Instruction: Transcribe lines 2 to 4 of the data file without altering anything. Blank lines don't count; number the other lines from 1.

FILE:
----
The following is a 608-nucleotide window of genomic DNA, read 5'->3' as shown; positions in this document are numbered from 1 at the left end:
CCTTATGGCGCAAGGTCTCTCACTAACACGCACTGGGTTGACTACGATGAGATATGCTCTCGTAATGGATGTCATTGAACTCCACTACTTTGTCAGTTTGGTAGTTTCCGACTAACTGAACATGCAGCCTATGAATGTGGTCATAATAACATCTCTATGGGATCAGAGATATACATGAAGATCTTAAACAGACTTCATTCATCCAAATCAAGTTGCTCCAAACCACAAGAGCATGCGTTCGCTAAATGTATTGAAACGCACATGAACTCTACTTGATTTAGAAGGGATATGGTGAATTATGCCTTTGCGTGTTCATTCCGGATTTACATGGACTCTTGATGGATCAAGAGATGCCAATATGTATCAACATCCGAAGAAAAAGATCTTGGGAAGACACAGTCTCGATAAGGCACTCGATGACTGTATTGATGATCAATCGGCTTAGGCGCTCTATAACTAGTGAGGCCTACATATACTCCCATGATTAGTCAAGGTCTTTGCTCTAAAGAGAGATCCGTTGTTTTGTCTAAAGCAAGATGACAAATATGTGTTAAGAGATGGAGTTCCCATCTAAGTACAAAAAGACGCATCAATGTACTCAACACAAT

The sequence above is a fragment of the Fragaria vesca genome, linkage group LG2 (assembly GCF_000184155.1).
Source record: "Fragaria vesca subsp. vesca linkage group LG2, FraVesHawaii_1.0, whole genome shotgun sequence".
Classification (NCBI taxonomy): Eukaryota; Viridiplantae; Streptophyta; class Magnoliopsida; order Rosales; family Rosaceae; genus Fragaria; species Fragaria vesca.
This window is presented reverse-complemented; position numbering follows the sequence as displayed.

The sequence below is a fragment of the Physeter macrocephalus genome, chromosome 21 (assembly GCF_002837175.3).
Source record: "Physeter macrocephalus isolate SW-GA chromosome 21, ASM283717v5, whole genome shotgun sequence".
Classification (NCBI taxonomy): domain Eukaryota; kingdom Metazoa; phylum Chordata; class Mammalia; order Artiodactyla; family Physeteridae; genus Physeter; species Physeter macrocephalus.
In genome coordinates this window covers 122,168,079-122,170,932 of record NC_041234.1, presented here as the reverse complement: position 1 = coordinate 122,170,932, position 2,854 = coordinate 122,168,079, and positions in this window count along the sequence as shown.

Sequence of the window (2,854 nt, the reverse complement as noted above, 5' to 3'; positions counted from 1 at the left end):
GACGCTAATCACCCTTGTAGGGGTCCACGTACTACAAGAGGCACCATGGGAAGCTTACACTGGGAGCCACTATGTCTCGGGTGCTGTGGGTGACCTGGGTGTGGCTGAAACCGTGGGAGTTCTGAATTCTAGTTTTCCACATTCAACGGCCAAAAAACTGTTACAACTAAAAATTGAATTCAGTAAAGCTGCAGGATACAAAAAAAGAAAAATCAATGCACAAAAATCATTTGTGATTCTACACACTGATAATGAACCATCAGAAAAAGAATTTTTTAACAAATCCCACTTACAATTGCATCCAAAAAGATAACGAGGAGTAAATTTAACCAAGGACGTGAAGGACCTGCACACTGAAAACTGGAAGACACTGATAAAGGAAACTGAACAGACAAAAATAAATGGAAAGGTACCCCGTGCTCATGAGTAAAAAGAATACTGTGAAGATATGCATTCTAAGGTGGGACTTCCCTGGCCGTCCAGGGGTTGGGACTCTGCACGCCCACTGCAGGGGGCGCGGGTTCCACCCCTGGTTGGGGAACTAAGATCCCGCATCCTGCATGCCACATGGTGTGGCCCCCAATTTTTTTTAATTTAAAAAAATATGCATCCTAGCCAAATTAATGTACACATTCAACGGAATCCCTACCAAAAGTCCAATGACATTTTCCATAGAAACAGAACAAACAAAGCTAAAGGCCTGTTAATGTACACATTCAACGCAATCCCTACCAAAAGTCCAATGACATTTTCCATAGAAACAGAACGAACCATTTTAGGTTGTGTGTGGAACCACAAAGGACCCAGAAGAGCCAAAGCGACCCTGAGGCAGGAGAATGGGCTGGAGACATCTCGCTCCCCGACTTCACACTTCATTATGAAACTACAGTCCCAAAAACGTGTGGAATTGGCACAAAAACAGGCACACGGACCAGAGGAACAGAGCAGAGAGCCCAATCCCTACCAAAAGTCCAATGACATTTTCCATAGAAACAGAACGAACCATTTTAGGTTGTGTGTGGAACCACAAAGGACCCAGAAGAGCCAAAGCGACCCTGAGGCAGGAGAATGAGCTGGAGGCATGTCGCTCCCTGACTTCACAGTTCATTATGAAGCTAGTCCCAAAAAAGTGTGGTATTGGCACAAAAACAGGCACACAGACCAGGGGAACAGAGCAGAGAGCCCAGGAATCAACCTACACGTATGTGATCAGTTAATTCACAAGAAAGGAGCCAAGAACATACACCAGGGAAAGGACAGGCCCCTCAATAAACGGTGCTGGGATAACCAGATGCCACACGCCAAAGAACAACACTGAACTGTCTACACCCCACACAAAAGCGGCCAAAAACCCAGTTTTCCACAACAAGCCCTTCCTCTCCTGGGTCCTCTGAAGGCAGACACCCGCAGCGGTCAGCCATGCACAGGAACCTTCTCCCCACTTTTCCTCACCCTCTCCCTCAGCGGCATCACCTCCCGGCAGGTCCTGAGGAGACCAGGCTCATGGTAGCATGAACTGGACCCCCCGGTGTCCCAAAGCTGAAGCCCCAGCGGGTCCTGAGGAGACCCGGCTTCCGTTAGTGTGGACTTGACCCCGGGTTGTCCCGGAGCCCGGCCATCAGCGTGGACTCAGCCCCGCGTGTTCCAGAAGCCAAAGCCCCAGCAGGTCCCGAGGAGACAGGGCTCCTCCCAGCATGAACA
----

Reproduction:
CCTTATGGCGCAAGGTCTCTCACTAACACGCACTGGGTTGACTACGATGAGATATGCTCTCGTAATGGATGTCATTGAACTCCACTACTTTGTCAGTTTGGTAGTTTCCGACTAACTGAACATGCAGCCTATGAATGTGGTCATAATAACATCTCTATGGGATCAGAGATATACATGAAGATCTTAAACAGACTTCATTCATCCAAATCAAGTTGCTCCAAACCACAAGAGCATGCGTTCGCTAAATGTATTGAAACGCACATGAACTCTACTTGATTTAGAAGGGATATGGTGAATTATGCCTTTGCGTGTTCATTCCGGATTTACATGGACTCTTGATGGATCAAGAGATGCCAATATGTATCAACATCCGAAGAAAAAGATCTTGGGAAGACACAGTCTCGATAAGGCACTCGATGACTGTATTGATGATCAATCGGCTTAGGCGCTCTATAACTAGTGAGGCCTACATATACTCCCATGATTAGTCAAGGTCTTTGCTCTAAAGAGAGATCCGTTGTTTTGTCTAAAGCAAGATGACAAATATGTGTTAAGAGATGGAGTTCCCATCTAAGTACAAAAAGACGCATCAATGTACTCAACACAAT

The sequence above is a fragment of the Fragaria vesca genome, linkage group LG2 (assembly GCF_000184155.1).
Source record: "Fragaria vesca subsp. vesca linkage group LG2, FraVesHawaii_1.0, whole genome shotgun sequence".